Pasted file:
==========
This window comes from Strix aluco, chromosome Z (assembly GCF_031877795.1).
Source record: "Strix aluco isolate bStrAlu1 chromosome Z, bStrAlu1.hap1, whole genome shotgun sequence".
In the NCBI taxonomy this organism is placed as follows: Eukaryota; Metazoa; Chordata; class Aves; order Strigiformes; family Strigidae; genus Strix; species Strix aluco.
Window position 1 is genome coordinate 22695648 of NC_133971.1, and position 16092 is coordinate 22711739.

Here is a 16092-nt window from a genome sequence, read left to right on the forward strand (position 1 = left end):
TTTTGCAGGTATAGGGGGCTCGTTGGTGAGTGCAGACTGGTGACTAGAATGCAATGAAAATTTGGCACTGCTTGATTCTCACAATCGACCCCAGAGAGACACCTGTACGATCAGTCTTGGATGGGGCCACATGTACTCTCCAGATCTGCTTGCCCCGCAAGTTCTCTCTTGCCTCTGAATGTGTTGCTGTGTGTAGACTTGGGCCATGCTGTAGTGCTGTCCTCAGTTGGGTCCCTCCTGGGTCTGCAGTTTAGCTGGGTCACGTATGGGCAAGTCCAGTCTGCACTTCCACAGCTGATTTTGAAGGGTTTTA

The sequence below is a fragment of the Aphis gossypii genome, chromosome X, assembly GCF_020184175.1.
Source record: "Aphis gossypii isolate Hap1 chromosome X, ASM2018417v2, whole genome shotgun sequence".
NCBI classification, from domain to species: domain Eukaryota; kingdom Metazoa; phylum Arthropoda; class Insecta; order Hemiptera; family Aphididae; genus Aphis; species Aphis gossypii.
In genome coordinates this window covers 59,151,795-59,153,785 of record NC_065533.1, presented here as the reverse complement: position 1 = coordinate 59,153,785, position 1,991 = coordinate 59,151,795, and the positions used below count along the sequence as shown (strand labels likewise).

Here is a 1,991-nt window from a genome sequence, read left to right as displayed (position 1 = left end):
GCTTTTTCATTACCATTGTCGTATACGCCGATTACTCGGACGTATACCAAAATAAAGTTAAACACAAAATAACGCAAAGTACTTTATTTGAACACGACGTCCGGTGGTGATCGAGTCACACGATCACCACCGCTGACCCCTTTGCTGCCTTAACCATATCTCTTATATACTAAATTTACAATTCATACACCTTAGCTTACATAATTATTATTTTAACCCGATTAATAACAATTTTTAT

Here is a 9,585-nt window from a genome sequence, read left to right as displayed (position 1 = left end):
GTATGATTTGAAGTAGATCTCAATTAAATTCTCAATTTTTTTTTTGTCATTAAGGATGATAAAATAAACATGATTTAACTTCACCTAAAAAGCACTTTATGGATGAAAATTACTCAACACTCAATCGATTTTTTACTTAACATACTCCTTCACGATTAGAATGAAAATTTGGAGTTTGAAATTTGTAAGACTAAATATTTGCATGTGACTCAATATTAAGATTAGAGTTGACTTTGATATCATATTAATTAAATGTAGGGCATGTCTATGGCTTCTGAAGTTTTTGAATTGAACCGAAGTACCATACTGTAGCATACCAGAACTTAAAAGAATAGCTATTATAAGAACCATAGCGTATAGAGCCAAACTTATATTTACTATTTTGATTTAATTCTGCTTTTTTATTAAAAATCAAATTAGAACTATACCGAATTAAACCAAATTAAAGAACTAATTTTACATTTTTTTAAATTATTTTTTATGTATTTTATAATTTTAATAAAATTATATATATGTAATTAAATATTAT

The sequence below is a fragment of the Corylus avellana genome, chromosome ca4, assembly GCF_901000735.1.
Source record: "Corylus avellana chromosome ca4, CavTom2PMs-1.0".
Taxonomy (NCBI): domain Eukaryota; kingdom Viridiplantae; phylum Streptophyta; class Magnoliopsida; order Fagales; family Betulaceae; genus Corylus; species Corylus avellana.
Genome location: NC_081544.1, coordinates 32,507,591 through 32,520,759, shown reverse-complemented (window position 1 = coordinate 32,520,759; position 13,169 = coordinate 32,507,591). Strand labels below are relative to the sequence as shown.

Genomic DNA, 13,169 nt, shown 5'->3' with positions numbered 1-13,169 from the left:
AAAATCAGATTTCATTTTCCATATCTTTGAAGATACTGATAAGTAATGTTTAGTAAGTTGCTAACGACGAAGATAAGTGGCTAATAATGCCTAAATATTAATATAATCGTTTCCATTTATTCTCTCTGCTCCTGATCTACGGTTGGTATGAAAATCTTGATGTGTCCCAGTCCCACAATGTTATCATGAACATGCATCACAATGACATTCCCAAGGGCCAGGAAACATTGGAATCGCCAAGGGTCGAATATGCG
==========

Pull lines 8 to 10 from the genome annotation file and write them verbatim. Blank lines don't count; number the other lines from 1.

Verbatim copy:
Source record: "Aphis gossypii isolate Hap1 chromosome X, ASM2018417v2, whole genome shotgun sequence".
NCBI classification, from domain to species: domain Eukaryota; kingdom Metazoa; phylum Arthropoda; class Insecta; order Hemiptera; family Aphididae; genus Aphis; species Aphis gossypii.
In genome coordinates this window covers 59,151,795-59,153,785 of record NC_065533.1, presented here as the reverse complement: position 1 = coordinate 59,153,785, position 1,991 = coordinate 59,151,795, and the positions used below count along the sequence as shown (strand labels likewise).